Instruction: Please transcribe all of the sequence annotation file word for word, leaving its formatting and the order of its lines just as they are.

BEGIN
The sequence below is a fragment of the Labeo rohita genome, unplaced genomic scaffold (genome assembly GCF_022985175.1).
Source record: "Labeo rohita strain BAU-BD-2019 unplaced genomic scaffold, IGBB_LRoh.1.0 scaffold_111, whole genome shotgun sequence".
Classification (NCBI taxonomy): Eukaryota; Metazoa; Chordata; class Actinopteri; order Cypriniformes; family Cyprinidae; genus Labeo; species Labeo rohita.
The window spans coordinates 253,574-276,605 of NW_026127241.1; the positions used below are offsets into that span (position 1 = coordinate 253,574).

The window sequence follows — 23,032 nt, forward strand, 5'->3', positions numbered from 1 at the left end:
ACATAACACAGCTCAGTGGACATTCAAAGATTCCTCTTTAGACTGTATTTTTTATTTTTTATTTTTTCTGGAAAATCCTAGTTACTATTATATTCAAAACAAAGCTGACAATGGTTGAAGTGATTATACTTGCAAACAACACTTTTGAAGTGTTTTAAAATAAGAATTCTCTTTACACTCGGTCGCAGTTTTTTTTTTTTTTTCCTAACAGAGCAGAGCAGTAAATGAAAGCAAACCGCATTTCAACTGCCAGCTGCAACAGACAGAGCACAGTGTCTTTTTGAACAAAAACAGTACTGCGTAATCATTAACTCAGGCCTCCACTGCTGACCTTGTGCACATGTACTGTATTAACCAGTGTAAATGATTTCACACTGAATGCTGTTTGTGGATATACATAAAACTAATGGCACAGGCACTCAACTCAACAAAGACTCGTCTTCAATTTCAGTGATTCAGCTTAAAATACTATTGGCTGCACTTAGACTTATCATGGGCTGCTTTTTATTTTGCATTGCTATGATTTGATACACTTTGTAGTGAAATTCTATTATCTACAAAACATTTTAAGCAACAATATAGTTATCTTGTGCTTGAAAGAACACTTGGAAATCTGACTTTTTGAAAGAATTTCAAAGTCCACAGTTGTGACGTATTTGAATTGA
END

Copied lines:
The sequence below is a fragment of the Labeo rohita genome, unplaced genomic scaffold (genome assembly GCF_022985175.1).
Source record: "Labeo rohita strain BAU-BD-2019 unplaced genomic scaffold, IGBB_LRoh.1.0 scaffold_111, whole genome shotgun sequence".
Classification (NCBI taxonomy): Eukaryota; Metazoa; Chordata; class Actinopteri; order Cypriniformes; family Cyprinidae; genus Labeo; species Labeo rohita.
The window spans coordinates 253,574-276,605 of NW_026127241.1; the positions used below are offsets into that span (position 1 = coordinate 253,574).

The window sequence follows — 23,032 nt, forward strand, 5'->3', positions numbered from 1 at the left end:
ACATAACACAGCTCAGTGGACATTCAAAGATTCCTCTTTAGACTGTATTTTTTATTTTTTATTTTTTCTGGAAAATCCTAGTTACTATTATATTCAAAACAAAGCTGACAATGGTTGAAGTGATTATACTTGCAAACAACACTTTTGAAGTGTTTTAAAATAAGAATTCTCTTTACACTCGGTCGCAGTTTTTTTTTTTTTTTCCTAACAGAGCAGAGCAGTAAATGAAAGCAAACCGCATTTCAACTGCCAGCTGCAACAGACAGAGCACAGTGTCTTTTTGAACAAAAACAGTACTGCGTAATCATTAACTCAGGCCTCCACTGCTGACCTTGTGCACATGTACTGTATTAACCAGTGTAAATGATTTCACACTGAATGCTGTTTGTGGATATACATAAAACTAATGGCACAGGCACTCAACTCAACAAAGACTCGTCTTCAATTTCAGTGATTCAGCTTAAAATACTATTGGCTGCACTTAGACTTATCATGGGCTGCTTTTTATTTTGCATTGCTATGATTTGATACACTTTGTAGTGAAATTCTATTATCTACAAAACATTTTAAGCAACAATATAGTTATCTTGTGCTTGAAAGAACACTTGGAAATCTGACTTTTTGAAAGAATTTCAAAGTCCACAGTTGTGACGTATTTGAATTGA